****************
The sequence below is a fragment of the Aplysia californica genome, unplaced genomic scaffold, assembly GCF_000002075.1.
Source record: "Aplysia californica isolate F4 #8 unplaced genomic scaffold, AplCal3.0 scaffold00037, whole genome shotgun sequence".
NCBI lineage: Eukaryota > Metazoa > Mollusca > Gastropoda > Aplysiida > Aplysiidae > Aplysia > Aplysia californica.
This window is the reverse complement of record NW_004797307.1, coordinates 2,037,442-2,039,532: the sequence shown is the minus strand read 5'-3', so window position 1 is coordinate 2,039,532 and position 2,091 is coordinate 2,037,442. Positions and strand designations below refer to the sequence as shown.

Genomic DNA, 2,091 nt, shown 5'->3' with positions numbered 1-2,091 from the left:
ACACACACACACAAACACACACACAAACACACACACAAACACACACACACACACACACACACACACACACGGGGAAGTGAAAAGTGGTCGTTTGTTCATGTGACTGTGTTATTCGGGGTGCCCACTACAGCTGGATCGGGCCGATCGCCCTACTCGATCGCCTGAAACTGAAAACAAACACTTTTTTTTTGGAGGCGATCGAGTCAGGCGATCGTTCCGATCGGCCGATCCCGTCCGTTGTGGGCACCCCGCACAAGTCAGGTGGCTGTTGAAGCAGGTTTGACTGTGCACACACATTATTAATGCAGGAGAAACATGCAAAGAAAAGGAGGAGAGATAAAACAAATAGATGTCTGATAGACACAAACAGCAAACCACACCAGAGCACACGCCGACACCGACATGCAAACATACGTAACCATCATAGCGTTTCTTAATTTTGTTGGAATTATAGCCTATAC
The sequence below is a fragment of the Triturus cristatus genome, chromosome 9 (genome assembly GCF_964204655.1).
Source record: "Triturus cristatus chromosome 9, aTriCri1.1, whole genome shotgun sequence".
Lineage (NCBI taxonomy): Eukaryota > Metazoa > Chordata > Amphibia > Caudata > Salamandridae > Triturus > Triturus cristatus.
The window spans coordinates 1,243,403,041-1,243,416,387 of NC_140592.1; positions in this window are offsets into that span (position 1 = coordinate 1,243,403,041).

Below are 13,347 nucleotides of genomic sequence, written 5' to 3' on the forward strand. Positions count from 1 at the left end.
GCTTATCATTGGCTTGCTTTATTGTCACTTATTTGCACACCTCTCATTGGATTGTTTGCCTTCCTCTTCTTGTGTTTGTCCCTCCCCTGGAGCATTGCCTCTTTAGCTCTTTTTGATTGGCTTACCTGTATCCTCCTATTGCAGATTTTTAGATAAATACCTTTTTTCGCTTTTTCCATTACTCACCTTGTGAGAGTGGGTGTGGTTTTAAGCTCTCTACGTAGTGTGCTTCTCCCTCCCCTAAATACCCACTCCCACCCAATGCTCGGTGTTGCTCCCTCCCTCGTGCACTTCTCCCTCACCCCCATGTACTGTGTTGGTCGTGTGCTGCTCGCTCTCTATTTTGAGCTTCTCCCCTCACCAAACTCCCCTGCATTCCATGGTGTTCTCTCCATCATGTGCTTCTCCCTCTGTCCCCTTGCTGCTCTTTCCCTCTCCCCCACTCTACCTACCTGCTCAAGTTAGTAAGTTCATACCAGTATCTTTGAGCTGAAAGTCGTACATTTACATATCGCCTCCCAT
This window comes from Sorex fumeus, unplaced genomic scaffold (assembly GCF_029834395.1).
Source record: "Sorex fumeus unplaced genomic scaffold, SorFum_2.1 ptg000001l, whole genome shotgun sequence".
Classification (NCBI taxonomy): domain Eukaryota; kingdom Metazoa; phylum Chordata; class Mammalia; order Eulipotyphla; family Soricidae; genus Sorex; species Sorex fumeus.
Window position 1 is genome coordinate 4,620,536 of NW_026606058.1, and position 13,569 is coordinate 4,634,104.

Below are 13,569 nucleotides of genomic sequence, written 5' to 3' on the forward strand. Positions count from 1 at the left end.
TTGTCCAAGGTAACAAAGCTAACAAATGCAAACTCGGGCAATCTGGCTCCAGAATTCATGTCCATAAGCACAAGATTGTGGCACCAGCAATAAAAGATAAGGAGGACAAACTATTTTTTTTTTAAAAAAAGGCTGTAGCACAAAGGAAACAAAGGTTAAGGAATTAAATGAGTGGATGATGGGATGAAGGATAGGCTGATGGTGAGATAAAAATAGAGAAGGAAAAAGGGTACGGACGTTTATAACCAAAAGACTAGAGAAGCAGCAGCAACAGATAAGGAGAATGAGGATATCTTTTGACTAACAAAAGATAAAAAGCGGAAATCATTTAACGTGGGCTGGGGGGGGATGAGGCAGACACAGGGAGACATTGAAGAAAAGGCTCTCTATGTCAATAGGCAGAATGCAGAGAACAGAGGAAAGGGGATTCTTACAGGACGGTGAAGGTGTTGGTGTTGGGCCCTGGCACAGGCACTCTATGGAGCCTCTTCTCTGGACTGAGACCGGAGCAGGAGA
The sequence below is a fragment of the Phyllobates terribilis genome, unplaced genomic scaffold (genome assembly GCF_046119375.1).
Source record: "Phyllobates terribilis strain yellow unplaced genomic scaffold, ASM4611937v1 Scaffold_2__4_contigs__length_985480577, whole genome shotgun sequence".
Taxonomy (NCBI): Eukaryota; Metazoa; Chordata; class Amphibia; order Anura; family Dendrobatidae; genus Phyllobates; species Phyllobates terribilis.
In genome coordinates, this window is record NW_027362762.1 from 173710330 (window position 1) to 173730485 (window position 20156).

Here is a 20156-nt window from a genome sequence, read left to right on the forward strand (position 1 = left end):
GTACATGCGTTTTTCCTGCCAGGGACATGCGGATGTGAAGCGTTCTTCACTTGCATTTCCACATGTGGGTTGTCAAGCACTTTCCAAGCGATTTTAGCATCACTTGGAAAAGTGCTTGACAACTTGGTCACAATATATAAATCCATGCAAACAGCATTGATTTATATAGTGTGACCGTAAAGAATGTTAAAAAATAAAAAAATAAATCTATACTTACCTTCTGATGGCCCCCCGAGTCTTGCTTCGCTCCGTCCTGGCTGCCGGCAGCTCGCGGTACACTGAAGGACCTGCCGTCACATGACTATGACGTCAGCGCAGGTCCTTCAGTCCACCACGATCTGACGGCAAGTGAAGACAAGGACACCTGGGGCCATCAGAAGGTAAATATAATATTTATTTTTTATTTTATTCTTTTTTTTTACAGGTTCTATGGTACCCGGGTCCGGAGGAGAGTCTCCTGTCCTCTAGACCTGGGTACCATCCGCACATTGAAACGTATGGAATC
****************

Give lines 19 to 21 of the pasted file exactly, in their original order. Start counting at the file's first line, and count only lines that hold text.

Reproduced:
The sequence below is a fragment of the Phyllobates terribilis genome, unplaced genomic scaffold (genome assembly GCF_046119375.1).
Source record: "Phyllobates terribilis strain yellow unplaced genomic scaffold, ASM4611937v1 Scaffold_2__4_contigs__length_985480577, whole genome shotgun sequence".
Taxonomy (NCBI): Eukaryota; Metazoa; Chordata; class Amphibia; order Anura; family Dendrobatidae; genus Phyllobates; species Phyllobates terribilis.